New Investor! 15k to invest!

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MrTimmerman
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Joined: Fri Oct 10, 2008 12:34 pm

New Investor! 15k to invest!

Post by MrTimmerman » Fri Oct 10, 2008 12:40 pm

Hey everyone,

I've been browsing the forums for the past couple of days, and haven't really found what I'm looking for, and I hope you all can help.

I'm a 4th year in college, going through the NROTC program. USAA has a neat starting loan for Naval Officers that is $25,000 with a 2% interest rate (now it's at 3). I got this about 8 months ago, and have used about a third of it on a trip to Africa while I still could travel ;).

My question is, what would you all do with ~15k if you were in my position? I'll let you know that I will be paid pretty well right out of college, so I doubt I will have to touch it for some time.

Thanks for the help, and if this is too rudimentary of a post, could you lead me towards some good reading on the subject? I've been going through Amazon, and there are way too many to choose from.

-Matt

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Ted Valentine
Posts: 1559
Joined: Tue Jul 10, 2007 10:28 am
Location: Music City USA

Post by Ted Valentine » Fri Oct 10, 2008 1:52 pm

Welcome Matt!

I would use the money as follows:

1) Pay off any debt at high interest rates like credit cards or cars.
2) Establish an emergency/cash fund of 6 months living expenses in a money market account.
3) Fund a Roth IRA, assuming you have income. A good place to start is either one of the Vanguard target date retirement funds or the STAR fund, depending on how much risk you want to take.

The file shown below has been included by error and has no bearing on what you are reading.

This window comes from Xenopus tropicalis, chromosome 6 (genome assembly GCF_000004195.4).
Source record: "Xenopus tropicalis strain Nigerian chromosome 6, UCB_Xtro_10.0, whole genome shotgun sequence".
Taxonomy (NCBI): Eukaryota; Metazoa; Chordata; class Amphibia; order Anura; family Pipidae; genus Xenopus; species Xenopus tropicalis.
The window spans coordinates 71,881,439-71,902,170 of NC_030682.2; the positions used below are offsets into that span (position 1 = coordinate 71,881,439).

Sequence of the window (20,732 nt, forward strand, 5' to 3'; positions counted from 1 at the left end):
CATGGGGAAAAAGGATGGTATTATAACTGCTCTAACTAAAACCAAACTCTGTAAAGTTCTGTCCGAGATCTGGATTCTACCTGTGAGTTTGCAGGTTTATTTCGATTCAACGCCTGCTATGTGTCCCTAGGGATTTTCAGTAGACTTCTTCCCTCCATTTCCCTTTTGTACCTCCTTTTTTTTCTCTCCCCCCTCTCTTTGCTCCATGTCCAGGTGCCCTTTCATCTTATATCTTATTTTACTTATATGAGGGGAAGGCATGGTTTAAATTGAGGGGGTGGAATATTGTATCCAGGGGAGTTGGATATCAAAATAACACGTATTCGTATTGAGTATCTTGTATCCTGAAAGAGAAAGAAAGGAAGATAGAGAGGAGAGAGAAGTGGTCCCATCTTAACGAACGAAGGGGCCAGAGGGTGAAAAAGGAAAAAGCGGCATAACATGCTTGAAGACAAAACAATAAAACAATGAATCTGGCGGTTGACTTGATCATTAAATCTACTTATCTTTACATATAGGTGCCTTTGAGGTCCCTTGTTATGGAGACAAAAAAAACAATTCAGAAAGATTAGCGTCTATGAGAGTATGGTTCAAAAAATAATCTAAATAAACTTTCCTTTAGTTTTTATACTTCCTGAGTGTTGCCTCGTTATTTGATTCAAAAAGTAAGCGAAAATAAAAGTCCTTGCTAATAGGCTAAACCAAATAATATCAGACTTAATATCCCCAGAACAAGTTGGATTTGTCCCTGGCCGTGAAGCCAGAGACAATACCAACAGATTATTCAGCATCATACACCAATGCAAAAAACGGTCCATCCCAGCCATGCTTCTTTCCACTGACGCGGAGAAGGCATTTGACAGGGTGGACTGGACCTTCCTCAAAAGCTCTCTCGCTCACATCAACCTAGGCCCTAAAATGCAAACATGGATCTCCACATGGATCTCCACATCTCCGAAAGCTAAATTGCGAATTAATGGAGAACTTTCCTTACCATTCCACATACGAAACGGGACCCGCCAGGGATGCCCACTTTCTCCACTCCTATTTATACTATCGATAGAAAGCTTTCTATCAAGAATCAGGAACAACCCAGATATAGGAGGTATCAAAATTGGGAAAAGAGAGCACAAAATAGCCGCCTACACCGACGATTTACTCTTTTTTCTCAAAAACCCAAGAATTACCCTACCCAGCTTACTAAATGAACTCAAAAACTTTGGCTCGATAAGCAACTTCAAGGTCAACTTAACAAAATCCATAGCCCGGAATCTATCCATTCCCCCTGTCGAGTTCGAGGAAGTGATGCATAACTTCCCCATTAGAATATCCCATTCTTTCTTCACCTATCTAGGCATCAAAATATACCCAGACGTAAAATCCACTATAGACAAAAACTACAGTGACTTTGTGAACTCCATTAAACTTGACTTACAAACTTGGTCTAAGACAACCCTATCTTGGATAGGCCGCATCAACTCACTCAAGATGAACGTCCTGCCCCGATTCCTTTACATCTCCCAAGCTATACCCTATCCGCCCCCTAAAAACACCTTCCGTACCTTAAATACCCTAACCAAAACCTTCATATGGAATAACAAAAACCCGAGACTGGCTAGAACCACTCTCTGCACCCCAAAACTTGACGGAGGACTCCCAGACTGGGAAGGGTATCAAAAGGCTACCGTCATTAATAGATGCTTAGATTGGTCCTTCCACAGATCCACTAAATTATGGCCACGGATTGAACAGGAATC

4) Save for a house down payment. Look at a CD ladder if you're less than 10 years from purchasing.

Reading advice (pro tip: check your local library):
Boglehead's Guide (Larimore et al)
Random Walk Guide to Investing (Malkiel)
The Little Book or Common Sense Investing (Bogle)
Coffehouse Investor (Schultheis)
The only Investment Guide You'll Ever Need (Tobias)
The Only Guide to a Winning Investment Strategy You'll Ever Need (Swedroe).

Good luck!
Although our intellect always longs for clarity and certainty, our nature often finds uncertainty fascinating.

MrTimmerman
Posts: 3
Joined: Fri Oct 10, 2008 12:34 pm

Post by MrTimmerman » Fri Oct 10, 2008 2:16 pm

Ok, a few more follow-up questions.

1) Are student loans something I should pay off with the low interest loan, or should I wait until I get a steady paycheck (8 months) and pay them off then?

2) For the Roth IRA, is there a min/max investment? I guess it would depend on which I pick. I've heard the yonger you are, the riskier you should invest, is that true?

3) For the house down-payment, what do you think is the time period that it would take to save for that kind of payment? Assuming I save 5-10k a year (Ill be a bachelor, and the Navy has a housing allowance)

I will probably grab a bunch of those books from Amazon (they're cheap).

jhd
Posts: 99
Joined: Fri Jan 18, 2008 6:18 pm
Location: San Francisco, CA

Post by jhd » Fri Oct 10, 2008 3:28 pm

MrTimmerman wrote: 1) Are student loans something I should pay off with the low interest loan, or should I wait until I get a steady paycheck (8 months) and pay them off then?
I think a 6-month emergency fund should take priority over paying off a low interest student loan. I'd also fund the Roth before paying down the loan. What is the interest rate?